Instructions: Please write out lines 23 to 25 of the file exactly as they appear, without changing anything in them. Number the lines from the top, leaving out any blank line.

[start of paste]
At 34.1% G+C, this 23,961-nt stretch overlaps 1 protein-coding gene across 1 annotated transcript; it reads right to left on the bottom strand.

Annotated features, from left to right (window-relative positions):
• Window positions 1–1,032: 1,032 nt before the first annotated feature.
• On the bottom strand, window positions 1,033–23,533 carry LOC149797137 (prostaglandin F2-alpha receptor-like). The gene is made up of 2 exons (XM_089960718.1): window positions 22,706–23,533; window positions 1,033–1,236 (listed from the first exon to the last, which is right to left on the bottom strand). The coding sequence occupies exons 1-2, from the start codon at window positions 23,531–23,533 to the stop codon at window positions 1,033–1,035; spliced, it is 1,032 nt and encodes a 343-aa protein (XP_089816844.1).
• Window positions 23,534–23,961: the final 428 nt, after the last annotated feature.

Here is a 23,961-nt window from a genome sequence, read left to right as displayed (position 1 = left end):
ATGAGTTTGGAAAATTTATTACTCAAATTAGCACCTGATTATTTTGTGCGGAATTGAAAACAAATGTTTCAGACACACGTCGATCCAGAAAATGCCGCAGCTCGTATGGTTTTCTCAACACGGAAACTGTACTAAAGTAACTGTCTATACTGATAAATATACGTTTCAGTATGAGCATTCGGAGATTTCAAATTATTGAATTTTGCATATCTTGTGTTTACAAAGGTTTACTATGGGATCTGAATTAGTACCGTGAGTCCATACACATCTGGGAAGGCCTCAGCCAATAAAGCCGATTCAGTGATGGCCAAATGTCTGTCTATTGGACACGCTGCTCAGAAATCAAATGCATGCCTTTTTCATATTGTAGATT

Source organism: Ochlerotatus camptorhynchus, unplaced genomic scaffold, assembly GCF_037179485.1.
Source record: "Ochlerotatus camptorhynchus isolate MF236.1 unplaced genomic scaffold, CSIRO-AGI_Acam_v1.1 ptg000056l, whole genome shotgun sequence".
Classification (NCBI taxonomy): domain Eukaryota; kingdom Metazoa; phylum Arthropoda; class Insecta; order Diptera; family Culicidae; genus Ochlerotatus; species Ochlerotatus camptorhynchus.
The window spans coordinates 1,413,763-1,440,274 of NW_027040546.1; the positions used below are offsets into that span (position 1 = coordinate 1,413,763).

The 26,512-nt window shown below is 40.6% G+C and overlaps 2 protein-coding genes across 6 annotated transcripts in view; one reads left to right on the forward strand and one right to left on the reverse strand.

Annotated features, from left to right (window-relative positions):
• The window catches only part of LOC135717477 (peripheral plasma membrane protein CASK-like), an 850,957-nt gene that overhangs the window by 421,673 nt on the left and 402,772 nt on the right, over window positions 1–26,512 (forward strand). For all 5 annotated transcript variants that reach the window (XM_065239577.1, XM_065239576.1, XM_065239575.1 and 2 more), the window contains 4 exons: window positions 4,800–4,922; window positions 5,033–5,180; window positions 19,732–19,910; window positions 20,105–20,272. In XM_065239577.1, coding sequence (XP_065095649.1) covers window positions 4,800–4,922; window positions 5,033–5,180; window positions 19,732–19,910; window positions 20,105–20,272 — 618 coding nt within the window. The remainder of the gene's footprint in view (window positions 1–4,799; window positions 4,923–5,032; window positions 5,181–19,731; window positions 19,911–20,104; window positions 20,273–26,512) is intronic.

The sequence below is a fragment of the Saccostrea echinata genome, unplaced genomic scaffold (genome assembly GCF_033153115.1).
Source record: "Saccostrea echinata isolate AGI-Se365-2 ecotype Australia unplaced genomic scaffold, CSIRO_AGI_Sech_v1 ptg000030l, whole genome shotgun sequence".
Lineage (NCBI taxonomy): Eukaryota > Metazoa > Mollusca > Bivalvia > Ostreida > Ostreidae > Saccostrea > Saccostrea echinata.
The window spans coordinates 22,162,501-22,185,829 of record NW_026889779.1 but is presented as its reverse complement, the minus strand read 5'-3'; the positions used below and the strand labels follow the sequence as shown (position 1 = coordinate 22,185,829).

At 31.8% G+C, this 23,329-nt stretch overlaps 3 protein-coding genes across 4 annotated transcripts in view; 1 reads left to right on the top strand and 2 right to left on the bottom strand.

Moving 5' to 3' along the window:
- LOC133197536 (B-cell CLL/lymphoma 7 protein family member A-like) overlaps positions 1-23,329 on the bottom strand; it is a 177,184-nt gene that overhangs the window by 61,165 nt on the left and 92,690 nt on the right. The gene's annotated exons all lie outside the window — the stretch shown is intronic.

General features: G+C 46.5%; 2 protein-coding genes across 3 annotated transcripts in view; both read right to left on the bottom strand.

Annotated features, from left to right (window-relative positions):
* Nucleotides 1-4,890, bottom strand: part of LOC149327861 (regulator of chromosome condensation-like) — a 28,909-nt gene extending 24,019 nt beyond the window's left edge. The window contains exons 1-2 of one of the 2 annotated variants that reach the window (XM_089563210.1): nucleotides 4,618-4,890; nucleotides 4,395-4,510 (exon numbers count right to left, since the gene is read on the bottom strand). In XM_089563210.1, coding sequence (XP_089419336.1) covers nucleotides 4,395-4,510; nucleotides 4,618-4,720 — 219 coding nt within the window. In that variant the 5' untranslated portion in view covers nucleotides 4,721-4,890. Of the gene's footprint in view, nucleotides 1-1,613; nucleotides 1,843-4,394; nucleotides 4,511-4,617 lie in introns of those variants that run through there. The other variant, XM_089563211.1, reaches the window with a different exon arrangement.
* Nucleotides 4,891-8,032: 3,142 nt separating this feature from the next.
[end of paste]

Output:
Annotated features, from left to right (window-relative positions):
* Nucleotides 1-4,890, bottom strand: part of LOC149327861 (regulator of chromosome condensation-like) — a 28,909-nt gene extending 24,019 nt beyond the window's left edge. The window contains exons 1-2 of one of the 2 annotated variants that reach the window (XM_089563210.1): nucleotides 4,618-4,890; nucleotides 4,395-4,510 (exon numbers count right to left, since the gene is read on the bottom strand). In XM_089563210.1, coding sequence (XP_089419336.1) covers nucleotides 4,395-4,510; nucleotides 4,618-4,720 — 219 coding nt within the window. In that variant the 5' untranslated portion in view covers nucleotides 4,721-4,890. Of the gene's footprint in view, nucleotides 1-1,613; nucleotides 1,843-4,394; nucleotides 4,511-4,617 lie in introns of those variants that run through there. The other variant, XM_089563211.1, reaches the window with a different exon arrangement.
* Nucleotides 4,891-8,032: 3,142 nt separating this feature from the next.